On Sunday we did our usual St Alf online thing after which we pottered around the house while we waited to do a video conference call with Sim. My brother, his wife and our mum were to leave Penang later that day, having spent a week with Sim up there. I was very grateful to have been able to see and talk to Sim and everyone again, and not for the first time, I found myself being appreciative for the serendipitous aspect of the pandemic. Zoom calls have become so normal and I have been able to see and speak with her and the family much more easily as a result. After that call, we had wanted to return to the hot pot place again but there was a long line waiting to get in so we got some roti from across the street instead. We then did some grocery shopping before returning home to take the little guy for a walk again.

Later that night we settled down to watch the Master Chef TV show and that led us to look for a pie joint the next day. We drove eastward, found a well known pie shop in Boronia, and then took a drive through Mount Dandenong before returning to Boronia for a pie lunch. We then went home, took the guy for a walk, and I then did some cooking for the week’s lunches. Tress and I had also teed up a getaway in several weeks, together with Kiddo and Mic. I’m really looking forward to that.

Vigil 2


I drifted off to sleep last night, having shed a few more tears. I had just read a few messages from my brother who is in Penang with Sim.

I wonder why it is, that we only expressed our deepest feelings at the most dire moments. Earlier this arvo, I had a WhatsApp video call with Sim. I told her I loved her. She is my beautiful sister and I said to her, that I wished I could have given her a hug. My brother did that for me.

When I woke a little after 4am this morning, I found myself shedding a tear again. Just as I did after that video call. I really wished there wasn’t this damned pandemic that is preventing me from jumping on a plane to go see my sister again.

Vigil


It feels like storms have surged around me. Or they’e just out there, wreaking damage on lives of many. What has transpired in the US, has been quite horrible. A man, George Floyd, was so badly treated by a member of the local police force that he died. A policeman has been charged for a “third degree” murder. George Floyd’s death has lit a fire that has spread widely and quickly. Dozens of cities in the US are now plagued with riots, looting and uprising.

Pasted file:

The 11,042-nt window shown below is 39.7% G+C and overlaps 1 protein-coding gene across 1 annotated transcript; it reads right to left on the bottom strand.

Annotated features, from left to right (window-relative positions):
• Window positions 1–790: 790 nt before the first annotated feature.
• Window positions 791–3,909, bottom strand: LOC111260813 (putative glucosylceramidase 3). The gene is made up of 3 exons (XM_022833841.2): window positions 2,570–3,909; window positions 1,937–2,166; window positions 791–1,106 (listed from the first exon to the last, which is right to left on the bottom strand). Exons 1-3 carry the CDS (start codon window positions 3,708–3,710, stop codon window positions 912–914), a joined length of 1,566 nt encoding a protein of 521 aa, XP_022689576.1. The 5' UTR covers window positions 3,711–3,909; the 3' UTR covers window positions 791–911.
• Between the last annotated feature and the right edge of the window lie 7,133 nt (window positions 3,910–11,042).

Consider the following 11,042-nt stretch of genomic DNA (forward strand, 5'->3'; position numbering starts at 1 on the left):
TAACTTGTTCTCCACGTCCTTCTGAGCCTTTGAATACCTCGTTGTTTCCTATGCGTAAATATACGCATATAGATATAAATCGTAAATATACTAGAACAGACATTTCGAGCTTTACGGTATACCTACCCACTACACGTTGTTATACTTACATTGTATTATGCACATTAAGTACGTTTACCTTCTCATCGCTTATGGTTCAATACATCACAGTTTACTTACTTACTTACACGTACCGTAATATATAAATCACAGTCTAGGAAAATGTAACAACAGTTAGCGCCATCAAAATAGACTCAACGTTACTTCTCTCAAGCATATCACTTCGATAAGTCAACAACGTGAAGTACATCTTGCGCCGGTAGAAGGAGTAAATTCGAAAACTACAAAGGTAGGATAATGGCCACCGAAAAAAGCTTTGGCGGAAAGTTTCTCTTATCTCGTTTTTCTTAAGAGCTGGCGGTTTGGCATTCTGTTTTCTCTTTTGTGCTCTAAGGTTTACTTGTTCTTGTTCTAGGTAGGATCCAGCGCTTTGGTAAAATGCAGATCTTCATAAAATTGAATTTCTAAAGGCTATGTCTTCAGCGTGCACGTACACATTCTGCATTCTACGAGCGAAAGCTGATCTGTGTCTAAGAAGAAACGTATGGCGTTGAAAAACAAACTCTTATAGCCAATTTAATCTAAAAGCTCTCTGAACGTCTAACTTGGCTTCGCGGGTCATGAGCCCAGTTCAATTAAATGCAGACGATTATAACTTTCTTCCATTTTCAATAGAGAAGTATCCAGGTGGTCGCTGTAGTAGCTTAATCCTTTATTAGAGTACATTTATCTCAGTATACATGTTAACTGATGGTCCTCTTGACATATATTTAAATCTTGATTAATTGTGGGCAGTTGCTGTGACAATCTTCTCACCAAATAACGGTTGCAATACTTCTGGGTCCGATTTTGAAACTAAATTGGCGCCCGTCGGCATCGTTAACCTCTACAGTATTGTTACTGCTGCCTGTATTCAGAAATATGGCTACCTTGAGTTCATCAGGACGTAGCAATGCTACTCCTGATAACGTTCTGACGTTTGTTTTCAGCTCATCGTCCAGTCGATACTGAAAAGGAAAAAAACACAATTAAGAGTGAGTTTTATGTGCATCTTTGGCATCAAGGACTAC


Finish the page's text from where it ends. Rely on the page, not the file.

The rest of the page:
On the home front, we received a call from my brother on Saturday afternoon. We were told that our sister Sim, who had been in the hospital for breathing difficulties, has been asked to go home. That sounded ominous and the implications of a cancer patient being told to go home was like a bolt of electric shock through me, that burst open the tear glands. I asked my brother what the prognosis was, as I wanted to explore the possibility of seeing Sim again. The virus has of course, stopped non essential international travel for several months now. Travel can still happen but it is bogged down with quarantine at every turn, so that a trip to Penang would entail a period of at least 28 days where I would be locked away somewhere. It was very frustrating.

We spent the rest of the weekend in a bit of a haze. The fog has not quite lifted as yet, but the week ahead will be busy none the less. Maybe it would do me good to focus on the busy work week ahead. It would take my thoughts away from dwelling on the sadness that otherwise eats away.

Yesterday, I received a photo that my brother sent me. Sim and him were together in the hospital. She had a smile of peace and strength that belies the circumstances. He looked tired but grateful to be there. He tells me Daniel, Sim’s husband, has been overwhelmed but the kids appear to be strong. My brother is there in Penang with them, along with Jean his wife and mum. I tried to call my mum on Saturday but couldn’t get through. I don’t know what I would have said if I did. Sometimes just talking – irrespective of what is being talked about – is enough, I guess.

I am still hopeful there will be time yet for me to see Sim again. I am very grateful Tress and I made a trip to Penang last November but I hope to see her again. That would be such a gift.